REEF members are the heart of our grassroots marine conservation programs. A diverse community of divers, snorkelers, and ocean enthusiasts support our mission to conserve marine environments worldwide.

This month we highlight Matt Wilbur, a REEF member from California. He joined REEF in 2021, started conducting surveys in 2023, and has conducted more than 220 surveys in the California, Pacific Northwest and Alaska (PAC) survey region in less than a year! We are excited to feature Matt this month and are thankful that he is part of REEF!

When and how did you first volunteer with REEF or become a REEF member? How did you first hear about REEF?
I began surveying in March 2023 after *finally* taking Herb Gruenhagen's intro fish and invert classes. Herb is one of my dive heroes and has always been so generous with sharing his knowledge that I figured I would give this survey thing a try!

What inspires you to complete REEF surveys? What is the most interesting thing you’ve learned doing a REEF fish survey?
The names of things never really interested me, but as I've grown my ID and survey skills I find that I have a much deeper understanding of the undersea environment and marine animal behavior. That alone is a huge inspiration, as is bonding with a good dive buddy over our surveys and learning more and more. The fact that our surveys are making a difference to marine conservation efforts is a huge inspiration as well.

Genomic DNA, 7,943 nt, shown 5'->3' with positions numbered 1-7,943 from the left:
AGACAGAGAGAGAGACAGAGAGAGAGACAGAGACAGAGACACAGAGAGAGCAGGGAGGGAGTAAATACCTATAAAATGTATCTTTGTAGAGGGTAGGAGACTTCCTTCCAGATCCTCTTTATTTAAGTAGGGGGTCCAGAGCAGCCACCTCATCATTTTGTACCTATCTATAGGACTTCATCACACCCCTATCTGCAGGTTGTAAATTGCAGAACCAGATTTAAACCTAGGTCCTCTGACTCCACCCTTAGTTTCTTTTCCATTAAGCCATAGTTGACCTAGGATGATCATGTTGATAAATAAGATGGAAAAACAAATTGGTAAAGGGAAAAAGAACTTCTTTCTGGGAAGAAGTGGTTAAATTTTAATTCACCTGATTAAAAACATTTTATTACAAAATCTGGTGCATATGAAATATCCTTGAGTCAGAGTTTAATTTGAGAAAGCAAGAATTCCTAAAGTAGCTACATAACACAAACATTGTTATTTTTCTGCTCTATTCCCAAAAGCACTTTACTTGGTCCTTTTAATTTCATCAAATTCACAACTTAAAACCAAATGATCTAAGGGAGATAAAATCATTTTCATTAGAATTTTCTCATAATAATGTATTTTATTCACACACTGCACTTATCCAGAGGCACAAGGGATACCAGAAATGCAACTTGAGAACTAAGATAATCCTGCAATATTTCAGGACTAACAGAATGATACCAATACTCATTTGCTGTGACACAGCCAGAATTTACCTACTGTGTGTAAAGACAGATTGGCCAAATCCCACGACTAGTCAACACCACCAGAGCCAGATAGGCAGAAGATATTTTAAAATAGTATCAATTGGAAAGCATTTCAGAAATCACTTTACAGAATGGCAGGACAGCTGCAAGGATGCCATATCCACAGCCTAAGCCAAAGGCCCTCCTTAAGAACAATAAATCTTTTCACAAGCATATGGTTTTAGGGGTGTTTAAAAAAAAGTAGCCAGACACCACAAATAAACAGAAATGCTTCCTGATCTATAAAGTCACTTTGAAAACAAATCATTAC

What is your favorite part about being a REEF member?
This is so hard to answer. I love that even the experts get stumped on some IDs. I love that I can reach out now to a nudibranch expert, rockfish expert, and octopus expert when I have question about ID or behavior. It's this crazy fun, collaborative network of like minded people, and I never get tired of hearing REEF pals giggle and get excited over a great find.

What is the most fascinating fish encounter you’ve experienced?
My most fascinating encounters have been with Giant Seabass (GSBs). Last year, diving the Marine Room, my buddy Katie and I ran into a mating pair of GSBs, and she caught a video of one of them literally flashing its spots on and then off. We'd heard from the GSB collective that this was possible, but it was incredible to see it ourselves. Also fascinating was parking near some kelp in Catalina to video a male and female swimming circles. After three laps the lead GSB swam straight at me (I was frozen still) and about a foot away, let out a loud GRUNT! and turned away sharply. I left them to it.

What is your most memorable fish find and why?
The most memorable find for me was an invertebrate. Last year, we spotted an Armina nudibranch variation that hadn't been seen in the region since 2018. We see lots of Armina californicas out here, but these were orange and purple Armina - called Armina sp. because they don't have samples yet. We managed to get word to Dr. Dave Behrens, who was considering sending someone out to take samples. Super fun!